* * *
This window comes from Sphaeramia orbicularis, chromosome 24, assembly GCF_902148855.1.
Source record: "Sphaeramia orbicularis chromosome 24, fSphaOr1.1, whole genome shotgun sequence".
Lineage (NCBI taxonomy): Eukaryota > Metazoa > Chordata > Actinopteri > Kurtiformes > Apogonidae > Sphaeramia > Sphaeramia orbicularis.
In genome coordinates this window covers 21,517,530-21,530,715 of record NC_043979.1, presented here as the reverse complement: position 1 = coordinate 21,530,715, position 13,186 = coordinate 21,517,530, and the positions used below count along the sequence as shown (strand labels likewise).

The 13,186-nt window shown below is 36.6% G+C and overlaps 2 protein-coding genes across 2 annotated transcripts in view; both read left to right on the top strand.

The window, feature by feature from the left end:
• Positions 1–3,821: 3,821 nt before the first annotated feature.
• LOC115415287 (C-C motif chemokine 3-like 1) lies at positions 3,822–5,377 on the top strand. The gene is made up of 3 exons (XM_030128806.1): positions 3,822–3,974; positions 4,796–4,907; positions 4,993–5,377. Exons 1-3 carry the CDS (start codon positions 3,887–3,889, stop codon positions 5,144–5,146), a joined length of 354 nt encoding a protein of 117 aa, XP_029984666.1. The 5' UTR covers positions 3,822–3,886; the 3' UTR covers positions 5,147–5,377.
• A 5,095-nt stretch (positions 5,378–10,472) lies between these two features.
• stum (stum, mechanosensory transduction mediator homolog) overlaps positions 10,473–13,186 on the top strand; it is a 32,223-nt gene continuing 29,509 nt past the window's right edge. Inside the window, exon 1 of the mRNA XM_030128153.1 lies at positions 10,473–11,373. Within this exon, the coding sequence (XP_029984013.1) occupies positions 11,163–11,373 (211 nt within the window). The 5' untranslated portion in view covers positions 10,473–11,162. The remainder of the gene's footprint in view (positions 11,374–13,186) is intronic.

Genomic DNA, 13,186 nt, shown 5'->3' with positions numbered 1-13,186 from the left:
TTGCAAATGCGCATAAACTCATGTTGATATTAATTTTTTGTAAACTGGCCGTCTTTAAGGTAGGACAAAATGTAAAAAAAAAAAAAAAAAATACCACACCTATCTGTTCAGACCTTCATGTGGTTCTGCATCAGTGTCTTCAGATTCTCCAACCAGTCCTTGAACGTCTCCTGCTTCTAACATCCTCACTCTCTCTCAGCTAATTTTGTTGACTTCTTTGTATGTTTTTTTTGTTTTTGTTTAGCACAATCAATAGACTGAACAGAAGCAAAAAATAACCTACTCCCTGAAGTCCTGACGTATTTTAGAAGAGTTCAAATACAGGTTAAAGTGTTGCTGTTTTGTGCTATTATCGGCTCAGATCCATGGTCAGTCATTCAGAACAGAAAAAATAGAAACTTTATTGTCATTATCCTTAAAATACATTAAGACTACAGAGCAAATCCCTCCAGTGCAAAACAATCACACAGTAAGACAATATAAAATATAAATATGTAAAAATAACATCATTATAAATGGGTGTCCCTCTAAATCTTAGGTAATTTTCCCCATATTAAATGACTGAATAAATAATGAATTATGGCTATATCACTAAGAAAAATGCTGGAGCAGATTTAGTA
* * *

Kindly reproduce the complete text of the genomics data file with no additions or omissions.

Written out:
This window comes from Sphaeramia orbicularis, chromosome 24, assembly GCF_902148855.1.
Source record: "Sphaeramia orbicularis chromosome 24, fSphaOr1.1, whole genome shotgun sequence".
Lineage (NCBI taxonomy): Eukaryota > Metazoa > Chordata > Actinopteri > Kurtiformes > Apogonidae > Sphaeramia > Sphaeramia orbicularis.
In genome coordinates this window covers 21,517,530-21,530,715 of record NC_043979.1, presented here as the reverse complement: position 1 = coordinate 21,530,715, position 13,186 = coordinate 21,517,530, and the positions used below count along the sequence as shown (strand labels likewise).

The 13,186-nt window shown below is 36.6% G+C and overlaps 2 protein-coding genes across 2 annotated transcripts in view; both read left to right on the top strand.

The window, feature by feature from the left end:
• Positions 1–3,821: 3,821 nt before the first annotated feature.
• LOC115415287 (C-C motif chemokine 3-like 1) lies at positions 3,822–5,377 on the top strand. The gene is made up of 3 exons (XM_030128806.1): positions 3,822–3,974; positions 4,796–4,907; positions 4,993–5,377. Exons 1-3 carry the CDS (start codon positions 3,887–3,889, stop codon positions 5,144–5,146), a joined length of 354 nt encoding a protein of 117 aa, XP_029984666.1. The 5' UTR covers positions 3,822–3,886; the 3' UTR covers positions 5,147–5,377.
• A 5,095-nt stretch (positions 5,378–10,472) lies between these two features.
• stum (stum, mechanosensory transduction mediator homolog) overlaps positions 10,473–13,186 on the top strand; it is a 32,223-nt gene continuing 29,509 nt past the window's right edge. Inside the window, exon 1 of the mRNA XM_030128153.1 lies at positions 10,473–11,373. Within this exon, the coding sequence (XP_029984013.1) occupies positions 11,163–11,373 (211 nt within the window). The 5' untranslated portion in view covers positions 10,473–11,162. The remainder of the gene's footprint in view (positions 11,374–13,186) is intronic.

Genomic DNA, 13,186 nt, shown 5'->3' with positions numbered 1-13,186 from the left:
TTGCAAATGCGCATAAACTCATGTTGATATTAATTTTTTGTAAACTGGCCGTCTTTAAGGTAGGACAAAATGTAAAAAAAAAAAAAAAAAATACCACACCTATCTGTTCAGACCTTCATGTGGTTCTGCATCAGTGTCTTCAGATTCTCCAACCAGTCCTTGAACGTCTCCTGCTTCTAACATCCTCACTCTCTCTCAGCTAATTTTGTTGACTTCTTTGTATGTTTTTTTTGTTTTTGTTTAGCACAATCAATAGACTGAACAGAAGCAAAAAATAACCTACTCCCTGAAGTCCTGACGTATTTTAGAAGAGTTCAAATACAGGTTAAAGTGTTGCTGTTTTGTGCTATTATCGGCTCAGATCCATGGTCAGTCATTCAGAACAGAAAAAATAGAAACTTTATTGTCATTATCCTTAAAATACATTAAGACTACAGAGCAAATCCCTCCAGTGCAAAACAATCACACAGTAAGACAATATAAAATATAAATATGTAAAAATAACATCATTATAAATGGGTGTCCCTCTAAATCTTAGGTAATTTTCCCCATATTAAATGACTGAATAAATAATGAATTATGGCTATATCACTAAGAAAAATGCTGGAGCAGATTTAGTA